The people it caught off guard were those who most bought into the myth of a post-racial America. And those people, often, were white and comfortably positioned in the economic and political establishment, including in the media. They shaped the mainstream discourse leading up to the election around their own worldview, in which someone like Trump couldn’t possibly win, certainly not on the heels of the Obama presidency, with all the hope and progress it embodied. In fact, as many Black journalists and intellectuals had warned, there was already a wide and deep backlash to Obama’s tenure, from the Tea Party to the alt-right. There was a voting base primed for Trumpism. America wasn’t post-racial at all.
What was your process for determining how to structure the book? We learn about each of the women—Corinna, Ayla, and Lana—in individual sections and chapters that rotate around their stories. How did you decide upon that format?
I had a hard time figuring out the structure! I knew I wanted to focus on the three women, because they were all born in the same year, which gave the project a synchronous quality, and because the similarities and differences among their stories were particularly illuminating. But then there was so much history, sociology, and psychology that I wanted to incorporate. And where did that all belong? There was some trial and error before I realized I shouldn’t try to map the women’s stories on to each other, but rather let them build upon each other. Readers are smart enough to find the threads that connect them. Then I identified where in the book a contextual element seemed to fit most organically—the history of anti-feminism, for instance, or the advent of the Ku Klux Klan. I used a lot of Post-its and index cards and thumbtacks, putting everything on a bulletin board at one point, then moving pieces around until I saw what made the most sense.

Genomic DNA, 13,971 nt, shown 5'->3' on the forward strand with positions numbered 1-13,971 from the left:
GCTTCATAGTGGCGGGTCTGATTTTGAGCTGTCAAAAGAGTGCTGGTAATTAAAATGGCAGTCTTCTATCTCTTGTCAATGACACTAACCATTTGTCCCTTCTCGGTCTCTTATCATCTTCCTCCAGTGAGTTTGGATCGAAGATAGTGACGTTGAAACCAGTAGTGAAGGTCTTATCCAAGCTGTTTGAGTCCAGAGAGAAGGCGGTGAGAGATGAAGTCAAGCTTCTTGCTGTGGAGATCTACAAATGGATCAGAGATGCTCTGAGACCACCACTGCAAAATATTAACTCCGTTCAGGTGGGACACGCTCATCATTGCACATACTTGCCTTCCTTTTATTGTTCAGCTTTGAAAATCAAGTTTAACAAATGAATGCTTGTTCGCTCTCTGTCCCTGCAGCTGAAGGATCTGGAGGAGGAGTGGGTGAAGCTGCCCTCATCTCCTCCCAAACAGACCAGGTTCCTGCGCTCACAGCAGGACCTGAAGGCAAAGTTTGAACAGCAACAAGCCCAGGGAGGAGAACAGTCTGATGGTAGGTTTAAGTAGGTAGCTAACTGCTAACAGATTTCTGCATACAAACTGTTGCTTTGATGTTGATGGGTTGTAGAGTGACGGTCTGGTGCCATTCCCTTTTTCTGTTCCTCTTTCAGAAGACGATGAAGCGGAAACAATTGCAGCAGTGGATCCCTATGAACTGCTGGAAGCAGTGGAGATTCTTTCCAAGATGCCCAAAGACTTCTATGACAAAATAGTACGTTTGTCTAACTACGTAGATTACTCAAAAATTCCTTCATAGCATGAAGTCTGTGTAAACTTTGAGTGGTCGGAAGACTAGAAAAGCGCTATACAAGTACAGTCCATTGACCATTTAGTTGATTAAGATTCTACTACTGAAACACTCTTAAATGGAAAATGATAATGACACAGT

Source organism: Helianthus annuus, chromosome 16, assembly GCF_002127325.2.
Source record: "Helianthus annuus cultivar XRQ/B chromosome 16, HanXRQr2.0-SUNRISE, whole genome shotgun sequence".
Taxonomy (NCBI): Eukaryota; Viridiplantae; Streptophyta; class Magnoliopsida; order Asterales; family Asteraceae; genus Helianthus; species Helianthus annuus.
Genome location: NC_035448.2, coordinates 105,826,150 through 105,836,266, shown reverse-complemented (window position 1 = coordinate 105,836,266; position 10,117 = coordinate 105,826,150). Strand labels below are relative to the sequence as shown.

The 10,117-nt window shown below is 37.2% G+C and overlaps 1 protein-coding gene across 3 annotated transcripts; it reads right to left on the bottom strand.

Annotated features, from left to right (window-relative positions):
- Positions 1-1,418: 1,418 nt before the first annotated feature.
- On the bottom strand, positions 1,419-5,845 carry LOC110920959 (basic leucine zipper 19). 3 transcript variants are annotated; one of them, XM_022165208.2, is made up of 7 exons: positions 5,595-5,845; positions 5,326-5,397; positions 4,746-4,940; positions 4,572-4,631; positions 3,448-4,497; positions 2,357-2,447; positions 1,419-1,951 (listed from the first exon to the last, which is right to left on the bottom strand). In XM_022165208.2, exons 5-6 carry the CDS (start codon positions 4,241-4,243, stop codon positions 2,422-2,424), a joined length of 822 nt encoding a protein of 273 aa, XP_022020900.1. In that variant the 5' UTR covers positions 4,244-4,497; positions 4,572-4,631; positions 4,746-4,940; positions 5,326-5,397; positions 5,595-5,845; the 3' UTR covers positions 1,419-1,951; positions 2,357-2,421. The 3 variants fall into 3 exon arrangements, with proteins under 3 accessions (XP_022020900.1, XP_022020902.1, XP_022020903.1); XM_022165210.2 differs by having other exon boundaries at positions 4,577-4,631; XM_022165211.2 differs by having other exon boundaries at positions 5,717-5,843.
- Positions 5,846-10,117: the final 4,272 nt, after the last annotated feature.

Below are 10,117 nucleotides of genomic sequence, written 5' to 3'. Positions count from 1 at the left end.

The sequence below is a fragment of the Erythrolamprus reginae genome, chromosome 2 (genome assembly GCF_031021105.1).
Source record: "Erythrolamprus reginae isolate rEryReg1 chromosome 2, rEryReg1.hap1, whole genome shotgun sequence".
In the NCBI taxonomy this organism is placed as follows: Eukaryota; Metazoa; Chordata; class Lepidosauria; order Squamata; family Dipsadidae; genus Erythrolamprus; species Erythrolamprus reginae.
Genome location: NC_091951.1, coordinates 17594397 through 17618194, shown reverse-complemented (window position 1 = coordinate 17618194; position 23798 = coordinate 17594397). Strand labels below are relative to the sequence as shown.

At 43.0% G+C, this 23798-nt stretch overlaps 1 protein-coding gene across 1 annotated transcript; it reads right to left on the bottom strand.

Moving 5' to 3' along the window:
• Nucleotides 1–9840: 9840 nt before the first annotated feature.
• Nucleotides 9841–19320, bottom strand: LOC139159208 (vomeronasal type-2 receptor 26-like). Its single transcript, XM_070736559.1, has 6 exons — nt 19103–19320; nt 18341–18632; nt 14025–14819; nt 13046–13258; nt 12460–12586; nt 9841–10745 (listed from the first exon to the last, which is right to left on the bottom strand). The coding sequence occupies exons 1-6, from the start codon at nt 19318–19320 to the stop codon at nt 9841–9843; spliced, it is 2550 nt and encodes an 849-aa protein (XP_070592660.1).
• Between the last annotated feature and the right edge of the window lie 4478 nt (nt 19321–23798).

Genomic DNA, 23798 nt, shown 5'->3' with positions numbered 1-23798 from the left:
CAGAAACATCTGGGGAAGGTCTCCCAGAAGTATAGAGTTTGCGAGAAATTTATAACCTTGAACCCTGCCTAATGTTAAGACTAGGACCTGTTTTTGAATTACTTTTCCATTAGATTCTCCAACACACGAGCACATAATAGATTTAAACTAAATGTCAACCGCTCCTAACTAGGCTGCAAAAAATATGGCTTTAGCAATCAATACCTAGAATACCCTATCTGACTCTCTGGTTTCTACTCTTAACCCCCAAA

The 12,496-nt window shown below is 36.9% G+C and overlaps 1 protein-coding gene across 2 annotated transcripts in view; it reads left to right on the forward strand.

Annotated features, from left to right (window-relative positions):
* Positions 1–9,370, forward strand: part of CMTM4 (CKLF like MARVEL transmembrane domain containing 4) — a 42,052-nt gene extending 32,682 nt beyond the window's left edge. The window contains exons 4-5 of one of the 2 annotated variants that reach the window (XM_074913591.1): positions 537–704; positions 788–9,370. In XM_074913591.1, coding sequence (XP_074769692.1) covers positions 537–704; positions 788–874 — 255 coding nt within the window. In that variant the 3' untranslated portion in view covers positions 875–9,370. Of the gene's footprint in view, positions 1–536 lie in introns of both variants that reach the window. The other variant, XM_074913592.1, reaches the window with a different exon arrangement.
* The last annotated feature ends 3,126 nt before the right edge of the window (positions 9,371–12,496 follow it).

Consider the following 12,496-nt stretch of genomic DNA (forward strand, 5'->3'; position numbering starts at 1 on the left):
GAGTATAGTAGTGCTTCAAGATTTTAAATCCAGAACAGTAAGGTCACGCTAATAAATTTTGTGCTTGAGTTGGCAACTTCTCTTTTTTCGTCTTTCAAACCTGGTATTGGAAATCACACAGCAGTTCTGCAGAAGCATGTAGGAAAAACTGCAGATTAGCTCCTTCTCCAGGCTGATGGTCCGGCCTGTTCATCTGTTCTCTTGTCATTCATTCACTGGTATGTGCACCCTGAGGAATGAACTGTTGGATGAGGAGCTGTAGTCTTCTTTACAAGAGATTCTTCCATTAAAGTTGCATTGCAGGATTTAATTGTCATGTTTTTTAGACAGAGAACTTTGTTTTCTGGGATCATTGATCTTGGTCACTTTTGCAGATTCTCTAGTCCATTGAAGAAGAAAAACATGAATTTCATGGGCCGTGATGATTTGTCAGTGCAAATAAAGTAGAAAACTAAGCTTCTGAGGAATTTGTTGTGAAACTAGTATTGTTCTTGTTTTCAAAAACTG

One of the things that was really striking about this book and that seems to apply across the women subjects—you mention that Corinna is an embalmer—is that they have always been fascinated by rituals and what she called “the misunderstood” subjects that are taboo or macabre. What is it about white supremacy and racism in particular that draws these women in and makes them so dedicated to the movements?
No two people get into the hate movement for exactly the same reasons. It’s highly individualized. What researchers have found, in general terms, is that people who become extremists are seekers, on the hunt for meaning, power, validation, camaraderie—things we all seek as human beings, but which some people, in some circumstances, need [or believe they need] so strongly that they start engaging in behaviors they otherwise might not. Once they get into a network or space or group that gives them what they need, they stick around, and often escalate involvement, because it keeps giving them what they want. That said, it’s important to note that the hate movement’s core ideas are not a huge departure from mainstream ideas. I love this quote: “The vitriol of hate groups is not so much an aberration as it is a reaffirmation of racist and gendered views that permeate society,” writes sociologist Barbara Perry. “The political rhetoric of hate does not fall on deaf ears.”